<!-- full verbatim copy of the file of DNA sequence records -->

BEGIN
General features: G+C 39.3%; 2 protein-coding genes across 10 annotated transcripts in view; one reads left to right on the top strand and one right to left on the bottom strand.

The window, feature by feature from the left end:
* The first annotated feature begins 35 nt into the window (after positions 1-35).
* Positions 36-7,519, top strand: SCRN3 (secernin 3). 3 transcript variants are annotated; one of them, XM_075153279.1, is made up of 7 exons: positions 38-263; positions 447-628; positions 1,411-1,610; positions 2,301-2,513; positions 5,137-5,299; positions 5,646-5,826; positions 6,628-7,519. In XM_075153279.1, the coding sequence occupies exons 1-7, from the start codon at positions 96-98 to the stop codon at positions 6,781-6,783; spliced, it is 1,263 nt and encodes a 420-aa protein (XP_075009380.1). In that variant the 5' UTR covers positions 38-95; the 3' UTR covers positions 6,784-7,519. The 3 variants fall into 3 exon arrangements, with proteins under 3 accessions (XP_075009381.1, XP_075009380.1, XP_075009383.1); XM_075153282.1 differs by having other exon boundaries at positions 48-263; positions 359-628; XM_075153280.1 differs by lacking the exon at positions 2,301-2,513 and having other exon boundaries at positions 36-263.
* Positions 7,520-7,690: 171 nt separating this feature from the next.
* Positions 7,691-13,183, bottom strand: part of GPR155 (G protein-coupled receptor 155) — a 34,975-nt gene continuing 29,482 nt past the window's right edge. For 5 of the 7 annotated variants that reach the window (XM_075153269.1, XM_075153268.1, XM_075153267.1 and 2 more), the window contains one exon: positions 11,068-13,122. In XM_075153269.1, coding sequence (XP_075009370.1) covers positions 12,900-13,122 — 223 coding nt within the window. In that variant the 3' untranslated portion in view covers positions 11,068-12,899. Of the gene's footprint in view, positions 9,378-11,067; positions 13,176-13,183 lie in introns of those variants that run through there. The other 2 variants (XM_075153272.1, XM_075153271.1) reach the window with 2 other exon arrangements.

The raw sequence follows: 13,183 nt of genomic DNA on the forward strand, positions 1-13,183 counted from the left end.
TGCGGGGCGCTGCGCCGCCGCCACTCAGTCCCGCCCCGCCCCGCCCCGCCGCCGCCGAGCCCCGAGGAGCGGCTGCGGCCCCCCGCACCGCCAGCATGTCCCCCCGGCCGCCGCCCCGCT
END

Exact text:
General features: G+C 39.3%; 2 protein-coding genes across 10 annotated transcripts in view; one reads left to right on the top strand and one right to left on the bottom strand.

The window, feature by feature from the left end:
* The first annotated feature begins 35 nt into the window (after positions 1-35).
* Positions 36-7,519, top strand: SCRN3 (secernin 3). 3 transcript variants are annotated; one of them, XM_075153279.1, is made up of 7 exons: positions 38-263; positions 447-628; positions 1,411-1,610; positions 2,301-2,513; positions 5,137-5,299; positions 5,646-5,826; positions 6,628-7,519. In XM_075153279.1, the coding sequence occupies exons 1-7, from the start codon at positions 96-98 to the stop codon at positions 6,781-6,783; spliced, it is 1,263 nt and encodes a 420-aa protein (XP_075009380.1). In that variant the 5' UTR covers positions 38-95; the 3' UTR covers positions 6,784-7,519. The 3 variants fall into 3 exon arrangements, with proteins under 3 accessions (XP_075009381.1, XP_075009380.1, XP_075009383.1); XM_075153282.1 differs by having other exon boundaries at positions 48-263; positions 359-628; XM_075153280.1 differs by lacking the exon at positions 2,301-2,513 and having other exon boundaries at positions 36-263.
* Positions 7,520-7,690: 171 nt separating this feature from the next.
* Positions 7,691-13,183, bottom strand: part of GPR155 (G protein-coupled receptor 155) — a 34,975-nt gene continuing 29,482 nt past the window's right edge. For 5 of the 7 annotated variants that reach the window (XM_075153269.1, XM_075153268.1, XM_075153267.1 and 2 more), the window contains one exon: positions 11,068-13,122. In XM_075153269.1, coding sequence (XP_075009370.1) covers positions 12,900-13,122 — 223 coding nt within the window. In that variant the 3' untranslated portion in view covers positions 11,068-12,899. Of the gene's footprint in view, positions 9,378-11,067; positions 13,176-13,183 lie in introns of those variants that run through there. The other 2 variants (XM_075153272.1, XM_075153271.1) reach the window with 2 other exon arrangements.

The raw sequence follows: 13,183 nt of genomic DNA on the forward strand, positions 1-13,183 counted from the left end.
TGCGGGGCGCTGCGCCGCCGCCACTCAGTCCCGCCCCGCCCCGCCCCGCCGCCGCCGAGCCCCGAGGAGCGGCTGCGGCCCCCCGCACCGCCAGCATGTCCCCCCGGCCGCCGCCCCGCT